Will an IPO save Gunshot Detection Company ShotSpotter?
The US holds some of the world records when it comes to guns. It is one of those countries where guns are used every day, thanks to the Second Amendment. Sometimes it may be hard for law enforcement to tell when someone has been shot in an area because there are so many gunshots fired in a day and many more false alarms. That’s why starting a business like a gunshot detection firm might sound like a good idea. If ShotSpotter’s performance is anything to go by though, it might take a few years for that statement to come true.
ShotSpotter (NASDAQ: SSTI) was founded in 1996, but it started commercializing its software until 2004. ShotSpotter offers pre-packaged gunshot detection software that lets its users when and where a shot has been fired. According to the company’s website, ShotSpotter operates in early ninety locations across mainland USA. Most of the company’s clients are law enforcement agencies and the odd educational institution now and then.
For a company that has been in operation for fifteen years, ShotSpotter’s funding and revenue are a little on the lower end. The company has had more than four rounds of series funding and more than five of venture funding yet all that only adds up to an estimated $70 million. Its backers include Lauder Partners and UK-based Motorola Solutions. The story is the same when it comes to the company’s revenue stream. In the last two years, the sales revenue for ShotSpotter has averaged at $14 million, which is well under what’s expected of a security company over a decade after it’s started.
Now, ShotSpotter has no direct competitors. It’s practically a monopoly in the US market. With that in mind, it is hard to understand why the company has been making annual losses in the millions since it was founded. In 2015 the company lost about $6.2 million of net income. In 2016 the company performed even worse, making an increased net loss of $6.9 million. The elevated revenue figures and increased gross margins cannot negate the fact that ShotSpotter is a company doing badly despite being the only player in the market.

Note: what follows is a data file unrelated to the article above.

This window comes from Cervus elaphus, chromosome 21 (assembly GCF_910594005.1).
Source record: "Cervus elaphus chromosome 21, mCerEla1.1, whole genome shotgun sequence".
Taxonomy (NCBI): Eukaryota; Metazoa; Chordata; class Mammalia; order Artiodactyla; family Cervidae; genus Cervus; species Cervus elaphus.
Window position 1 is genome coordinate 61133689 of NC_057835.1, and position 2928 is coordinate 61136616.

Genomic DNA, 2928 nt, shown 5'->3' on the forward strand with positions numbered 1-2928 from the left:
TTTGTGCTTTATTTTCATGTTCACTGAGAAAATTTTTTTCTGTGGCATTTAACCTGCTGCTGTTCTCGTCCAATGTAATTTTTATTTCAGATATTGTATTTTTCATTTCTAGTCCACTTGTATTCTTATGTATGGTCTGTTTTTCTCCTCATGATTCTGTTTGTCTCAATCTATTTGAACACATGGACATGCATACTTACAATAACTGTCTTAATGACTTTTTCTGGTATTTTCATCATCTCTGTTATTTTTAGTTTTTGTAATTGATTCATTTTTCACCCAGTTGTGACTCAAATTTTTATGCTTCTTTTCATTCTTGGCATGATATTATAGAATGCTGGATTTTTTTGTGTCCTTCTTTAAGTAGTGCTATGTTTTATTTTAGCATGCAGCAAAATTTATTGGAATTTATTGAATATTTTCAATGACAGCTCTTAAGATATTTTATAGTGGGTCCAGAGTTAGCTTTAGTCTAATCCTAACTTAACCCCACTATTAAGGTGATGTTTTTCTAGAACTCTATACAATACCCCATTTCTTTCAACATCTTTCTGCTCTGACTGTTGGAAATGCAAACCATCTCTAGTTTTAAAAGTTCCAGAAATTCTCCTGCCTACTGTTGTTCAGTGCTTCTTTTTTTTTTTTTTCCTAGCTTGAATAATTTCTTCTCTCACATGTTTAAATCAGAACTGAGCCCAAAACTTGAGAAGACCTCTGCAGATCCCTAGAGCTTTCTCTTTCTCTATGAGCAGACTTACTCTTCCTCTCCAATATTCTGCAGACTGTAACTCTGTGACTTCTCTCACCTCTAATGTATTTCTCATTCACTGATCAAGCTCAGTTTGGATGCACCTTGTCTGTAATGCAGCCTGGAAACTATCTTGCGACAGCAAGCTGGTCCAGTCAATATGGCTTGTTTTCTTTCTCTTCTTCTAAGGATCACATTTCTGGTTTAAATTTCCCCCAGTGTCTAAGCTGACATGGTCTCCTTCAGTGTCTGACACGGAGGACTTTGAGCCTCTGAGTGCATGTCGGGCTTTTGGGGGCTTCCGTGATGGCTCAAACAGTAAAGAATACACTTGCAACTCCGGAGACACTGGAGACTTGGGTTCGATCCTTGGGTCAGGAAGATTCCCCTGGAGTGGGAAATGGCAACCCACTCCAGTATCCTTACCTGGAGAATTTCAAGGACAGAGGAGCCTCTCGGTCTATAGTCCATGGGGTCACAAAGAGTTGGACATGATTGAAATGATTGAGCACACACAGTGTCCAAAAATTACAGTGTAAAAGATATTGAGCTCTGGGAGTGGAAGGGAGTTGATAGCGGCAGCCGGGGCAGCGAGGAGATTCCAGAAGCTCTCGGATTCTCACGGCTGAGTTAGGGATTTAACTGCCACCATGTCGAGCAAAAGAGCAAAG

Last year ShotSpotter CEO Ralph Clark was questioned about these continuing losses. At some point, he was asked whether the company would have to shut down because of them. To that question, Clark answered, “Sadly, not in the US.” The implication was that the US needed ShotSpotter’s software because of the high number of gunshots that occur daily. That raises the big question: if America is so in need of gun detection software, then why the low sales for ShotSpotter?
The company blames the low sales on a negative public attitude towards gunshot detection software. If that’s the case, is an IPO at this time the best deal for the company? ShotSpotter intends to sell off 2.8 million of its shares at $10 to $12 to make an estimated $30.8 million at the midpoint. At best, ShotSpotter can raise$33.6 million in the IPO. With liabilities of $35 million almost due, can an IPO really do much for the Newark-based company?